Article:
**If after you wash and rinse the vehicle and the paint feels rough when you run your fingers over it you have embedded contaminants that soap and a mit alone will not remove. Use your Iron X and spray the entire vehicle. The product will turn purple as it works on the bonded contaminants helping them release from the paint. After about 2 minutes foam cannon the vehicle again and lightly mit wash one more time then rinse and continue with the drying process.
**If after the IronX is used your paint still feels rough overall or in certain areas you will need to clay bar the vehicle after you dry the car. In optimal conditions (temperatures less then 75 degrees and in full shade) you can use a clay bar when you foam cannon the second time to remove the iron x, this allows the foam to act as your lubricating agent and also saves time.
**Use a Boars Hair Detail brush to get into crevices, around door handles, window seals, and more to remove dirt and get the car even cleaner.
Step 3: Drying The Vehicle
There are several methods you can use to dry the vehicle. The best method for drying a vehicle I have found is to use a smaller high quality microfiber towel and some shine mist or water-less wash. The method is quite simple. Fold your towel into a square so you have 8 usable sides. Again, start at the top of the vehicle. Lightly mist the body with your water less wash or shine mist to give your towel some slickness to move across the paint smoothly. Again, follow the Cross Hatch pattern to wipe down each panel. Ring out the towel as it becomes saturated. Flip to a clean side if your towel pulls off more dirt that is embedded in the paint while drying. After drying the entire car do a final wipe with a clean towel to remove and mild haze left by the product. Using either one of these products helps act as a drying aid to allow the water left on the paint to bead up and be removed faster and easier avoiding water spots, this is especially important in hotter temperatures.
Step 4: Wheels & Wells
You can choose to do the wheels before you clean the rest of the car, just ensure you use a separate bucket or empty and re-fill your bucket with clean soap before you start working on the body of the car.
Shine Supply has a great wheel cleaning kit to get you going. Wheels are fairly simple, keeping in mind they are not invincible to damage from heavy brushing we want to remove the dirt and brake dust without creating scratches on the aluminum, polished metal, or whatever type of coat is on the wheel. Rinse the wheel to give it some lubrication. Spray Cool Guy wheel cleaner over the entire wheel and let sit for 30 seconds to 2 minutes (again everything depends on the temperature, do not let this product dry). Using a wheel brush work the product on the wheel to help loosen more brake dust and rinse. Repeat as needed to fully clean the wheel. Spray the drums and use the wheel woolie to clean the backside of the wheel. This helps remove the heavier build up and prevents it from spreading to the outer aspect of the rim. If you are doing a wheels off detail, this will be even easier. Generally speaking for a mobile detail you will not be taking the wheels off the car (requires more tools and time). Thoroughly rinse the wheel and then use your water-less wash to complete a final wipe down of the wheel. If the tires need to be cleaned to remove excess tire dressing use Wise Guy and clean the tires first before moving to the wheels. Finish it off by dressing the wheels with some Decked out tire dressing (can be diluted for various levels of shine, recommended to apply with a microfiber pad).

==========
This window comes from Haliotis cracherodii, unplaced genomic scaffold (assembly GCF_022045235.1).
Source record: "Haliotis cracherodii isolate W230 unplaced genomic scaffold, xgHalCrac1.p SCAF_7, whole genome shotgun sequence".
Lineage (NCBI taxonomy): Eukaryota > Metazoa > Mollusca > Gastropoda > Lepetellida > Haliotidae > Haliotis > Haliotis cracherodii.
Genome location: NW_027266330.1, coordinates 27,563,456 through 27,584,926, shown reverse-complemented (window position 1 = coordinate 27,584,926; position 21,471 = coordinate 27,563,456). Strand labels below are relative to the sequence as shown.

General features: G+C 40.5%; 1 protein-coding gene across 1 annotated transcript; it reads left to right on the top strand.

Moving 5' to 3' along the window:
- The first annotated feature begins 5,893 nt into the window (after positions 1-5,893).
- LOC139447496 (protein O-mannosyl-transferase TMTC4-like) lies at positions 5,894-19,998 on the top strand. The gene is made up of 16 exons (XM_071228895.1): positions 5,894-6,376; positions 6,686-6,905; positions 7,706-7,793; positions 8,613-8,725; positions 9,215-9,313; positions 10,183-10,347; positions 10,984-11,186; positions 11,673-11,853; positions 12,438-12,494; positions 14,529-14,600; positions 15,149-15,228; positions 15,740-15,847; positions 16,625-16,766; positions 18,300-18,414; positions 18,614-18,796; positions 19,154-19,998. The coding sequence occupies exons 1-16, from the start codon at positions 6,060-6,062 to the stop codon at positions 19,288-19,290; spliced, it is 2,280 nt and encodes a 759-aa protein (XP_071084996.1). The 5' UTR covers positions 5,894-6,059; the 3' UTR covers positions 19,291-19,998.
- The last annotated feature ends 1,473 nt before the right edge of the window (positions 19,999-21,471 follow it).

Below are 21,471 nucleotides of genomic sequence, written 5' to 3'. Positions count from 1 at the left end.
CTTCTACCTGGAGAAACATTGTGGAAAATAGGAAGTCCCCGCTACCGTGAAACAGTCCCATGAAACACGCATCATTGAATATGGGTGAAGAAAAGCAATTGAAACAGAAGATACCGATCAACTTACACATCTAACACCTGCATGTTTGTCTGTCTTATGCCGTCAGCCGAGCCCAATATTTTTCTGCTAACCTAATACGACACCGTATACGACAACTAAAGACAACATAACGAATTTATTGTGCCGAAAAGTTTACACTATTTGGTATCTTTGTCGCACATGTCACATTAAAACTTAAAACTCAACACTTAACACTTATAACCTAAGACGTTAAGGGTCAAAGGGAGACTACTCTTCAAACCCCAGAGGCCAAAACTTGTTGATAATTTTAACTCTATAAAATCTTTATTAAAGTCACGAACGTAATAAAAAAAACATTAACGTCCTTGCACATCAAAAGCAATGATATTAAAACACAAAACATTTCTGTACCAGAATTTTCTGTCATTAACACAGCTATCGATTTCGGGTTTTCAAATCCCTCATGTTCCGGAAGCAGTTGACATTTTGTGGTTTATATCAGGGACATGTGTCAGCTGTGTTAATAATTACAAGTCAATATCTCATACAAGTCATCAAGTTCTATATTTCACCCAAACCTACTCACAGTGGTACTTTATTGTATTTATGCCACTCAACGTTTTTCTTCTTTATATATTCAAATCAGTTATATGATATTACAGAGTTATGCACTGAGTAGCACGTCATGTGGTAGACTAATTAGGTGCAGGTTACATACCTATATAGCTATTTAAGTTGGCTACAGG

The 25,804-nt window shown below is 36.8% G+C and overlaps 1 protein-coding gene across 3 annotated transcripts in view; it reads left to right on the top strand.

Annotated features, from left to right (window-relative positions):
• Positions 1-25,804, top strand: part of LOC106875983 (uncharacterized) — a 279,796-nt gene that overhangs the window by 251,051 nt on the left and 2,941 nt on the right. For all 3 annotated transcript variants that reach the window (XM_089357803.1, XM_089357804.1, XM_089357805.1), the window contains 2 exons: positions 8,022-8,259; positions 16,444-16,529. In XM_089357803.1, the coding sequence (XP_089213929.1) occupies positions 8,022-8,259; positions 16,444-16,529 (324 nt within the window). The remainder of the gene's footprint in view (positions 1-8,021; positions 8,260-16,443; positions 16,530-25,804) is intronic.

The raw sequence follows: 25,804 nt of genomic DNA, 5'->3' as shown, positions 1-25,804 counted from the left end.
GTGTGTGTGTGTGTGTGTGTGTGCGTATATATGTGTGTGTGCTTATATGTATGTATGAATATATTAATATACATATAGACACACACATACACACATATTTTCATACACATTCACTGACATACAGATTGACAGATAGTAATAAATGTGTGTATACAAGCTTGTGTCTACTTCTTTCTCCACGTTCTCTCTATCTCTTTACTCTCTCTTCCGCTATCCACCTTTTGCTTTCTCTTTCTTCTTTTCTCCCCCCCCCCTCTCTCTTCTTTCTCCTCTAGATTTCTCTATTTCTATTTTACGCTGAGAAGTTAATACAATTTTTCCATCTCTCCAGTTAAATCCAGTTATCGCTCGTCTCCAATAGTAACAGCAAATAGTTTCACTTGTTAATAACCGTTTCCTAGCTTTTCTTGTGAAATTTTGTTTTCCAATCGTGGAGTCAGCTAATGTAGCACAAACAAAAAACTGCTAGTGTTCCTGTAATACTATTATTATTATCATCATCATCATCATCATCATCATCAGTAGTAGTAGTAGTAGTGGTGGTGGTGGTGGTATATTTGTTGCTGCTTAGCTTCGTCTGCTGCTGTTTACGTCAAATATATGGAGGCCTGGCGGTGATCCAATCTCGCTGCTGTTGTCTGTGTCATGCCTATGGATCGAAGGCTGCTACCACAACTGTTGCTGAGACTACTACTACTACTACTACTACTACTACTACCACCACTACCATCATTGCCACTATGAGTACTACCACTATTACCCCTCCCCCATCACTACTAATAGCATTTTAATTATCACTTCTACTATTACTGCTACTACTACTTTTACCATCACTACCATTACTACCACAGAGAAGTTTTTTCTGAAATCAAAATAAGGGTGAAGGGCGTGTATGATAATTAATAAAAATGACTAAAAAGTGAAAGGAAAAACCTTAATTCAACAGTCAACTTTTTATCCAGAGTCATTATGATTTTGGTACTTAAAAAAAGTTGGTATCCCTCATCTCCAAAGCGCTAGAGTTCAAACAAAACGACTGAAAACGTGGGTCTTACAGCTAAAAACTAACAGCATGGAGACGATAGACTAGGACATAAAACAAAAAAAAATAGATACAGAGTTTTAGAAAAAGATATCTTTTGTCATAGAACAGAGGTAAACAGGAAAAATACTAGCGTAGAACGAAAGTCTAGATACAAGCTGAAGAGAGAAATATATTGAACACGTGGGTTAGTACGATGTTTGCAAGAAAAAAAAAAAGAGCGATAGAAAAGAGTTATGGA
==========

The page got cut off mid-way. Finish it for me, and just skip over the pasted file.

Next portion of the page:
You can use a larger detail brush to scrub the wheel wells, any heavy duty cleaner such as Purple or Shine Supplies Solution are great de-greasers that can be used for lots of purposes during the detail and are great for cleaning wheel wells and engine bays. You can top it off with some undercarriage dressing to add shine and protection, while preventing heavy dirt build up and making the next clean easier for your customer.
Step 5. Trim & Glass
Final step should be to wipe down all the plastic and vinyl trim and then add a protective dressing to it and clean the windows. No matter what window cleaner you choose to use always go back and wipe down the window with a clean dry towel to remove any haze. Haze is not always noticeable when it is bright and sunny outside but will be noticeable to the driver at night or in low-light conditions. If the windows have heavier build up we will talk later about window polish.
During this portion of the car detail you may encounter (typical if a paint has only been washed) heavy build up on the paint such as tar, salt, road grime, bird droppings, and other road fallout that requires a quality clay. You can complete the clay process before you dry the vehicle and dry as you clay each panel or if temperature conditions permit you can clay during the wash process as mentioned in the pro tips for this lesson.
I'll leave you with this great video from Wilson Auto Detailing. He does a fantastic job explaining the different types of clay levels (light, medium, and heavy) and how to use them on a cars paint.
In this lesson we went over how to thoroughly detail the vehicle. We will get into what I consider wash add-ons such as the engine bay and undercarriage in another lesson.
Remember that when it comes to the car detailing process your goal should always be to use the least aggressive method possible to produce the desired results. Ensuring that you are not using heavy pressure when using any products that come in contact with the paint will help ensure you do not create any additional damage creating more work for yourself. Keep this in mind as we move into other lessons, especially as we get into polishing paint to remove heavy defects.
I'll see you in the next lesson!